The scenic tumbling creeks are not only perfect for swimming, they also attract wildlife.  These are mostly small mammals, amphibians and other small critters.  But you can also spot the mountain zebra, kudu and gemsbok (large antelope; image left).  Many types of birds also call here (over 200 species), including the beautifuly-named rosy-faced lovebird.    Leopards prowl, but you’ll probably not see them unless you go out starting at deep dusk.

The long horns and large ears are characteristic features of the gemsbok (or oryx), which lives in arid regions of Africa.

There are two main hikes accessible from the campsite area.  One, the Waterkloof Trail, leaves right from the camp and is 17 km. (10+ miles) long with a modest elevation gain.  It climbs the beautiful creek bed, with gorgeous waterfalls and pools all the way.  Hiking out in the early morning, I photographed with long shutter speeds for the silky water effect, but it was not until I got to a pool that was filled with frogs that I got a shot that I really like.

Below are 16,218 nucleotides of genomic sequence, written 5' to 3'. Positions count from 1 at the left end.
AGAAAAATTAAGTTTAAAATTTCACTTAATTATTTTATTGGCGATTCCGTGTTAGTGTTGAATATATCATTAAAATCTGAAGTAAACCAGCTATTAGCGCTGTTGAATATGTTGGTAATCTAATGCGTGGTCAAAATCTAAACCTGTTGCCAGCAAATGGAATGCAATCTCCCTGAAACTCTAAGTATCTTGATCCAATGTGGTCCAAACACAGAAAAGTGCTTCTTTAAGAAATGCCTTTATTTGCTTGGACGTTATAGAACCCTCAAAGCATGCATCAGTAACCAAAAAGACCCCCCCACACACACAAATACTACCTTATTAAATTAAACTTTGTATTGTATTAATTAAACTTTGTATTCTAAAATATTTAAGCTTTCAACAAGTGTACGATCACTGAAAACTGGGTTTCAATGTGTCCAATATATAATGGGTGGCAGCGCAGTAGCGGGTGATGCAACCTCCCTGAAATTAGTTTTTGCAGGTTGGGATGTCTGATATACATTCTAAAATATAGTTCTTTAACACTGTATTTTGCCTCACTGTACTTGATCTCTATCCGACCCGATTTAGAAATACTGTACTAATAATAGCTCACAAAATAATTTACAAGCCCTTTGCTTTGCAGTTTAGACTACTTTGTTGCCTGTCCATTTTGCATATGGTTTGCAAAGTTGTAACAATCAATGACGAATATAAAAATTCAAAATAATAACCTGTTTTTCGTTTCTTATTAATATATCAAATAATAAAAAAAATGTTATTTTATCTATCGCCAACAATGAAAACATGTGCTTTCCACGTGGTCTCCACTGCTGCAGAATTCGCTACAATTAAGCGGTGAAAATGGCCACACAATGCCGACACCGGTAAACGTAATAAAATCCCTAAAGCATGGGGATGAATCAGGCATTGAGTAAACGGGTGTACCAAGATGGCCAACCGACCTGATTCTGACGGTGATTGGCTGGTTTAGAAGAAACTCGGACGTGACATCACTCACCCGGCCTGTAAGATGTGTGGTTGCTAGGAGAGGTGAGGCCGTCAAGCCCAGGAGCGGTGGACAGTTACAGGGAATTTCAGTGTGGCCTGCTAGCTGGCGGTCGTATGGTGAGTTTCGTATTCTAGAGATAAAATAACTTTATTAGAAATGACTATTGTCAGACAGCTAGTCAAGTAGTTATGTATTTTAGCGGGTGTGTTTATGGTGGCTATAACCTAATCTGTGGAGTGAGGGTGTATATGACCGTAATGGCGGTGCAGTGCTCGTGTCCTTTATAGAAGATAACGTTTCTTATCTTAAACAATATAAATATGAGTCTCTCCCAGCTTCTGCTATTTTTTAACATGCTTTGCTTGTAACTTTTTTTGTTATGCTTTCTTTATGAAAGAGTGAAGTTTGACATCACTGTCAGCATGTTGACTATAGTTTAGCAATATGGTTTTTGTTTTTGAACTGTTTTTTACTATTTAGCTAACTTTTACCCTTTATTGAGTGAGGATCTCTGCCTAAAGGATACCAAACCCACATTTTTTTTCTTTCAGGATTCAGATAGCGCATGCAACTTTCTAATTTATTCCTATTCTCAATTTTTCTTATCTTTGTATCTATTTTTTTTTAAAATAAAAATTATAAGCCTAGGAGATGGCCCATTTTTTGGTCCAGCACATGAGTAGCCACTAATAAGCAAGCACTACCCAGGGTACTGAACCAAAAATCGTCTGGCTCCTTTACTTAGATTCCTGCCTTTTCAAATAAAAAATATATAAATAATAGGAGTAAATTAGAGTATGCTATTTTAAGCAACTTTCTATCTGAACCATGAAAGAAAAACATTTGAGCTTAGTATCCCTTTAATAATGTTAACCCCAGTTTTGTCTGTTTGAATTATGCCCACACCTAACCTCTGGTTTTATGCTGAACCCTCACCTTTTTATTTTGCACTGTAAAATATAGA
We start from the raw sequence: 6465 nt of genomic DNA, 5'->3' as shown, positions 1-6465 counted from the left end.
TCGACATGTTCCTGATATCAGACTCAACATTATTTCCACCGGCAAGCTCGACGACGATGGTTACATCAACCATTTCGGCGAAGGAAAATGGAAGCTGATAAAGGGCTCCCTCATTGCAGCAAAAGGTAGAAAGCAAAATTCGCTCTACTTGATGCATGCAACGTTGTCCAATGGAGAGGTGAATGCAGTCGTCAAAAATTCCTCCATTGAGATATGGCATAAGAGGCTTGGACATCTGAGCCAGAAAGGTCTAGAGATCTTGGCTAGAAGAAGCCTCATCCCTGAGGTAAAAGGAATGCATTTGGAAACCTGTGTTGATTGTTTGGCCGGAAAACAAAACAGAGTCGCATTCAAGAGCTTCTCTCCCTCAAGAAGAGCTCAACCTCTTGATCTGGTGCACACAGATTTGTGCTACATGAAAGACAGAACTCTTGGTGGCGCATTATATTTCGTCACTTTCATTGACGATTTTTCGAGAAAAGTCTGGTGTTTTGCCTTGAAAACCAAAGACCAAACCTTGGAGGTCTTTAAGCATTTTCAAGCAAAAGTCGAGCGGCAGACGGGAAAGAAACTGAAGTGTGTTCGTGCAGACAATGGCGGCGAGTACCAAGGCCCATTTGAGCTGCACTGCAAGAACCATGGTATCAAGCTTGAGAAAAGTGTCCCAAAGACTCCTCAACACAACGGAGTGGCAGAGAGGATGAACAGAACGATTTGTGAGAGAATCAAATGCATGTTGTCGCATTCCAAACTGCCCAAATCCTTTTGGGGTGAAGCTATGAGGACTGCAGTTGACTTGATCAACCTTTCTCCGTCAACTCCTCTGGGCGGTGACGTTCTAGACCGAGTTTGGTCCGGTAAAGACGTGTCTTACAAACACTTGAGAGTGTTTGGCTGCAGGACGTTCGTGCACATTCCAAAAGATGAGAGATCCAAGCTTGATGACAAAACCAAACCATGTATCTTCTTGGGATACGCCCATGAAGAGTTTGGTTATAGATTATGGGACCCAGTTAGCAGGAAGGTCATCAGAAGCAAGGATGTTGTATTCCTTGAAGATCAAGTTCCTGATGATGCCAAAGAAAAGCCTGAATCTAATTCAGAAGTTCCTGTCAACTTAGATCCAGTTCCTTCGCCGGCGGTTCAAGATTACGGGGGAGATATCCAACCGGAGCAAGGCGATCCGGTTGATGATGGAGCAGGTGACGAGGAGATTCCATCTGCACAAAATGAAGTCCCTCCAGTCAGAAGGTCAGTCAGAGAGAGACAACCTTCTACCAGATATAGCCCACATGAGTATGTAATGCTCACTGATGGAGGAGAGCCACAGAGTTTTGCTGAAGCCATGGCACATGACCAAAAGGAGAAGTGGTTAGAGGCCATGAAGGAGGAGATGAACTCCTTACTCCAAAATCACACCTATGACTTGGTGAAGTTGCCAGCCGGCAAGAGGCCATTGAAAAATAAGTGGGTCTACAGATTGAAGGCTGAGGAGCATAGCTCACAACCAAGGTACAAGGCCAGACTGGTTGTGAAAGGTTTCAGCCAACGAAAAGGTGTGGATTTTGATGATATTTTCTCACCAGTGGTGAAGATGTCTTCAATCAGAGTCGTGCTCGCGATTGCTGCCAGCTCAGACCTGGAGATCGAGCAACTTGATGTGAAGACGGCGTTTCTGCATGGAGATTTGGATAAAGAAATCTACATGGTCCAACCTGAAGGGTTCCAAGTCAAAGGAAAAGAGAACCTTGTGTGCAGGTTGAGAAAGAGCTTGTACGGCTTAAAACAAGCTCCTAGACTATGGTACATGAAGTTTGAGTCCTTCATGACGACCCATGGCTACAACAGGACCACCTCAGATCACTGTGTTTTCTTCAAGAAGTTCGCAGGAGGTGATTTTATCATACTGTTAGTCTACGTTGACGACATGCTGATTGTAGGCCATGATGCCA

This little guy (picture below) just floated on the green surface of his pool as if in the air, staring curiously at me.  After a few minutes of communion with him, he dived and swam away.  For me, this shot really sums up the Naukluft’s contradictory nature.  Who would think that in Namibia, one of the world’s few true desert countries, you would run into a scene like this?

The Waterkloof Trail continues up and over a pass, with awesome views out over the desert, and down into another valley, descending to a spectacular dropoff and waterfall.  Note that the trail switches just before the waterfall to the left side of the valley – it can get confusing here.  Just follow the yellow footprints.  I saw little flocks of lovebirds in the valley.  They seemed to prefer trees shaded by the cliffs.  I also saw, in a rocky area with a cave, a group of rock dassies (image below).  These incredibly cute critters are similar to marmots in the western U.S. where I live.  But they have a funny, cute nose.  It is this nose that gives a clue to their strange heritage.  Their closest relative in Africa, genetically-speaking, is, wait for it…the elephant!